Hi All.
Is there any function in Prelude that removes the repeated elements in a list? In example I've a list like this one: xs = ["3","3","3","3","3","4","4","4","4","4","5","5","5","5","5","6","6","6","6","6","6","6"] I need a function f such that f xs = ["3","4","5","6"] thanks in advance for any answer. Luca |
On 4 Aug 2011, at 10:31, Luca Ciciriello wrote: > Hi All. > Is there any function in Prelude that removes the repeated elements in a list? > > In example I've a list like this one: xs = ["3","3","3","3","3","4","4","4","4","4","5","5","5","5","5","6","6","6","6","6","6","6"] > > I need a function f such that f xs = ["3","4","5","6"] > > thanks in advance for any answer. map head . group Bob |
In reply to this post by Luca Ciciriello
Hi.
On 4 August 2011 10:31, Luca Ciciriello <luca_ciciriello at hotmail.com> wrote: > Is there any function in Prelude that removes the repeated elements in a > list? > http://haskell.org/ghc/docs/latest/html/libraries/base/Data-List.html#v:nub HTH, Ozgur -------------- next part -------------- An HTML attachment was scrubbed... URL: <http://www.haskell.org/pipermail/beginners/attachments/20110804/20d14237/attachment.htm> |
In reply to this post by Thomas Davie
nub
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Ah sorry, nub that requires importing Data.List. My mistake!
On Thu, Aug 4, 2011 at 5:36 PM, Lyndon Maydwell <maydwell at gmail.com> wrote: > nub > >> _______________________________________________ >> Beginners mailing list >> Beginners at haskell.org >> http://www.haskell.org/mailman/listinfo/beginners >> > |
In reply to this post by Lyndon Maydwell
On 4 Aug 2011, at 10:36, Lyndon Maydwell wrote: > nub Heh, our differing answers point out an ambiguity in the question. Luca, given [5,10,10,5] what is this function expected to produce? if you want [5,10] then nub is correct. if you want [5,10,5] then map head . group is correct. Bob |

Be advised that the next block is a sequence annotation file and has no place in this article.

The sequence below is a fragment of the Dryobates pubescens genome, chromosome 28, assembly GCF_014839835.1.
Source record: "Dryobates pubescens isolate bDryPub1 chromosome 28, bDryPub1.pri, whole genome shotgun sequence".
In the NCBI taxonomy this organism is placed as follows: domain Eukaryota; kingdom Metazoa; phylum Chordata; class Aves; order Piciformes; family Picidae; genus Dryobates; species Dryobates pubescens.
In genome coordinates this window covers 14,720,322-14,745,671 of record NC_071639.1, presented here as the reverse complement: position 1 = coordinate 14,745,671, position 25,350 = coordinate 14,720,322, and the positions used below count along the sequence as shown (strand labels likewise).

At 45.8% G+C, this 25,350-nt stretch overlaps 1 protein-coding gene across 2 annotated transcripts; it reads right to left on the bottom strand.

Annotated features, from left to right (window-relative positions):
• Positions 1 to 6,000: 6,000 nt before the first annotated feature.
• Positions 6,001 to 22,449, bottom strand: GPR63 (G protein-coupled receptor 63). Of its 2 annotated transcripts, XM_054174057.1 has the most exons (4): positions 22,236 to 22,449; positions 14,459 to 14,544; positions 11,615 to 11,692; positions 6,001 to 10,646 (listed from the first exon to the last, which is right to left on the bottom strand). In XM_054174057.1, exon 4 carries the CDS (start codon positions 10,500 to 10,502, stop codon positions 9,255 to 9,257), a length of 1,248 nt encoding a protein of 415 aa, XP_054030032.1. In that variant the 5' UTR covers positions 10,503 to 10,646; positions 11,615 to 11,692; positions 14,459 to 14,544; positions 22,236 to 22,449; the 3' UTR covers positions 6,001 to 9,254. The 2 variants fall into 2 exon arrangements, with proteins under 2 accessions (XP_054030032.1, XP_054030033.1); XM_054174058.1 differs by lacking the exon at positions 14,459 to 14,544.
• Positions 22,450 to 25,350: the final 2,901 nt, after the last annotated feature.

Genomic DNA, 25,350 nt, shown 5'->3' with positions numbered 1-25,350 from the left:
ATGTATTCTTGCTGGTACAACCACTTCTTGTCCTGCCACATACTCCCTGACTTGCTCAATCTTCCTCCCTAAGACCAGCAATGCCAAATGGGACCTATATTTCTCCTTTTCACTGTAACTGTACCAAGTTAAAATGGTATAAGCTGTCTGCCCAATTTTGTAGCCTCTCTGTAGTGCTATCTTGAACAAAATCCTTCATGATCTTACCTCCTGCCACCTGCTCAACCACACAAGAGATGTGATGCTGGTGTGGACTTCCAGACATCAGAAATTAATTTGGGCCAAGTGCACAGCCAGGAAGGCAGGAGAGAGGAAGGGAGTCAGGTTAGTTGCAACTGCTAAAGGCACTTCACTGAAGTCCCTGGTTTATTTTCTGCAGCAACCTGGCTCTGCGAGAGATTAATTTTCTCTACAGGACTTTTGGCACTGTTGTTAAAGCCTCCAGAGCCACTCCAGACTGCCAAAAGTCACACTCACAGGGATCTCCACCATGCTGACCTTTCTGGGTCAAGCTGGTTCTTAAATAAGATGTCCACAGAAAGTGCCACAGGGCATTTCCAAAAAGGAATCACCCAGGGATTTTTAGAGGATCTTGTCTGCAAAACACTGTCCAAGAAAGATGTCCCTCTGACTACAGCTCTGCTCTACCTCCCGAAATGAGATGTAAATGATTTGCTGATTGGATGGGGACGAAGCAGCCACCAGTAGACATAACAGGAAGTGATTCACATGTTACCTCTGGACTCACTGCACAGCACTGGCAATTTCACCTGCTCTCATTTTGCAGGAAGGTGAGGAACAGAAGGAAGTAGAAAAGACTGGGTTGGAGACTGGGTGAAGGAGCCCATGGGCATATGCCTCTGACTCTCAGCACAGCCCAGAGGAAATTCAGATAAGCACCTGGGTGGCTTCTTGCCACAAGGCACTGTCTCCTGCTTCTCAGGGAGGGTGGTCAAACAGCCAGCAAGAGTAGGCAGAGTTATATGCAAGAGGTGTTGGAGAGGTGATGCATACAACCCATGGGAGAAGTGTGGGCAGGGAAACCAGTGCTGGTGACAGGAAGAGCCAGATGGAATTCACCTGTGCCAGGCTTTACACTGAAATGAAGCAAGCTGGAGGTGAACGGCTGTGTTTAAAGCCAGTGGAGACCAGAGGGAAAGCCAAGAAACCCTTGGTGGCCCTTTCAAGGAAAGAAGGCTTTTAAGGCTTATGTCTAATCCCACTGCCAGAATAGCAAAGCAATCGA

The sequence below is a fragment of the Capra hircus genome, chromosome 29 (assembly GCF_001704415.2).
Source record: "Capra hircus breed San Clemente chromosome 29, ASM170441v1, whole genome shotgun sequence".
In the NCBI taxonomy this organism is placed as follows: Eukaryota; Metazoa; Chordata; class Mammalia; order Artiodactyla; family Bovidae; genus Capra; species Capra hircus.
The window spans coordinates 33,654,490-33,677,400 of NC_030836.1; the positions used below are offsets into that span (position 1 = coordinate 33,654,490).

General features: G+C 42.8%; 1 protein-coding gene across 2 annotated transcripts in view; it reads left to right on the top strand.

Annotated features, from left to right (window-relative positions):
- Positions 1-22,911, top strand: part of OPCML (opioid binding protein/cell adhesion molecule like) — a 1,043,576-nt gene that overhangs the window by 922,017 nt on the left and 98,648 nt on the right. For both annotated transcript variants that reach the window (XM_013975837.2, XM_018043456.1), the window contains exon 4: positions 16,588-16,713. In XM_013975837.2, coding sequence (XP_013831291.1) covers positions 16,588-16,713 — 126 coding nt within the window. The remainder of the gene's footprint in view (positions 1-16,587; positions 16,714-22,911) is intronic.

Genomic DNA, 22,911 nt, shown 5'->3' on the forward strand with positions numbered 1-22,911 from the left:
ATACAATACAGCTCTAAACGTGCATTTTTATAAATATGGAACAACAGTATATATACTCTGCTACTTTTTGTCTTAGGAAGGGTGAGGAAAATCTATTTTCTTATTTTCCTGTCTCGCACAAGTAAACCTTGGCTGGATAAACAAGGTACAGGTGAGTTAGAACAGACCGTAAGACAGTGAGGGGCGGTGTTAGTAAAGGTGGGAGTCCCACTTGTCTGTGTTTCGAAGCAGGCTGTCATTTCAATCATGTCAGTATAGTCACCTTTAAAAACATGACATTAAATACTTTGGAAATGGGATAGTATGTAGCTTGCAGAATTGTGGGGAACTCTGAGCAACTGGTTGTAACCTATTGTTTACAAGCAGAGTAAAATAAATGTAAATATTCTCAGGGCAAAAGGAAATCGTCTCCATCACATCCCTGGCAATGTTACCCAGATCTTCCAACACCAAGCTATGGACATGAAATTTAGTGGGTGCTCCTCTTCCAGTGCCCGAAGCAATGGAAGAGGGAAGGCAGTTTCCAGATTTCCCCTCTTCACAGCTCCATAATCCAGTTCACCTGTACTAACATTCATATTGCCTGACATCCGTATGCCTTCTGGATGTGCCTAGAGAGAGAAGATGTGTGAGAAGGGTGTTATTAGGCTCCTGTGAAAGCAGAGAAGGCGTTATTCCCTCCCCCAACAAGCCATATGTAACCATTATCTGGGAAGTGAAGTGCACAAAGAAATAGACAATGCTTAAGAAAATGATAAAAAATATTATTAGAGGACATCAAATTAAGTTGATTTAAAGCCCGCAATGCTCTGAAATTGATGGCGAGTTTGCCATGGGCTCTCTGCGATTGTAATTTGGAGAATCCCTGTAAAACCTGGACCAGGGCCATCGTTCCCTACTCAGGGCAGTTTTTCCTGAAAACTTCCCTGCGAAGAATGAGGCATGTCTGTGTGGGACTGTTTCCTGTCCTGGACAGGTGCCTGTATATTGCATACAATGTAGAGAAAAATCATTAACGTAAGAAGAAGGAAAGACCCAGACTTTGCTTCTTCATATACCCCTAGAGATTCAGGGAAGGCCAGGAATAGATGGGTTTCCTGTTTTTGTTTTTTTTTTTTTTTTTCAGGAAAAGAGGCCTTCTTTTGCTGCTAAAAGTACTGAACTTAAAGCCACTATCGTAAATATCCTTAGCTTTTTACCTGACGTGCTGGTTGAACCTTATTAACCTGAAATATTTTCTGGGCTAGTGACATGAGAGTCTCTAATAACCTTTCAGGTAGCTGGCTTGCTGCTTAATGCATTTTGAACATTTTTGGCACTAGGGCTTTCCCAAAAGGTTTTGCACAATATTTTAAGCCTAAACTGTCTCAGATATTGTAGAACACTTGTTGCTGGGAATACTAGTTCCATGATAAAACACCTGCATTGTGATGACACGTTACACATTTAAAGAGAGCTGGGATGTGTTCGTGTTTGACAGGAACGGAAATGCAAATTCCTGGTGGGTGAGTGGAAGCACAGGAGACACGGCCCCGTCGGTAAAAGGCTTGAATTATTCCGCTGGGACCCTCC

In reply to this post by Thomas Davie
Thanks.
Luca. On Aug 4, 2011, at 11:33 AM, Thomas Davie wrote: > > On 4 Aug 2011, at 10:31, Luca Ciciriello wrote: > >> Hi All. >> Is there any function in Prelude that removes the repeated elements in a list? >> >> In example I've a list like this one: xs = ["3","3","3","3","3","4","4","4","4","4","5","5","5","5","5","6","6","6","6","6","6","6"] >> >> I need a function f such that f xs = ["3","4","5","6"] >> >> thanks in advance for any answer. > > map head . group > > Bob |
In reply to this post by Thomas Davie
My mistake, I haven't specified that the starting list is ordered.
Luca On Aug 4, 2011, at 11:39 AM, Thomas Davie wrote: > > On 4 Aug 2011, at 10:36, Lyndon Maydwell wrote: > >> nub > > Heh, our differing answers point out an ambiguity in the question. > > Luca, given [5,10,10,5] what is this function expected to produce? > > if you want [5,10] then nub is correct. > if you want [5,10,5] then map head . group is correct. > > Bob > |
In reply to this post by Luca Ciciriello
On Thu, 04 Aug 2011 11:31:02 +0200, Luca Ciciriello
<luca_ciciriello at hotmail.com> wrote: > Hi All. > Is there any function in Prelude that removes the repeated elements in a > list? > > In example I've a list like this one: xs = > ["3","3","3","3","3","4","4","4","4","4","5","5","5","5","5","6","6","6","6","6","6","6"] > > I need a function f such that f xs = ["3","4","5","6"] > Not in Prelude, but in Data.List: nub Prelude Data.List> nub ["3","3","3","3","3","4","4","4","4","4","5","5","5","5","5","6","6","6","6","6","6","6"] ["3","4","5","6"] Regards, Henk-Jan van Tuyl -- http://Van.Tuyl.eu/ http://members.chello.nl/hjgtuyl/tourdemonad.html -- |
In reply to this post by Luca Ciciriello
On Thursday 04 August 2011, 11:44:31, Luca Ciciriello wrote: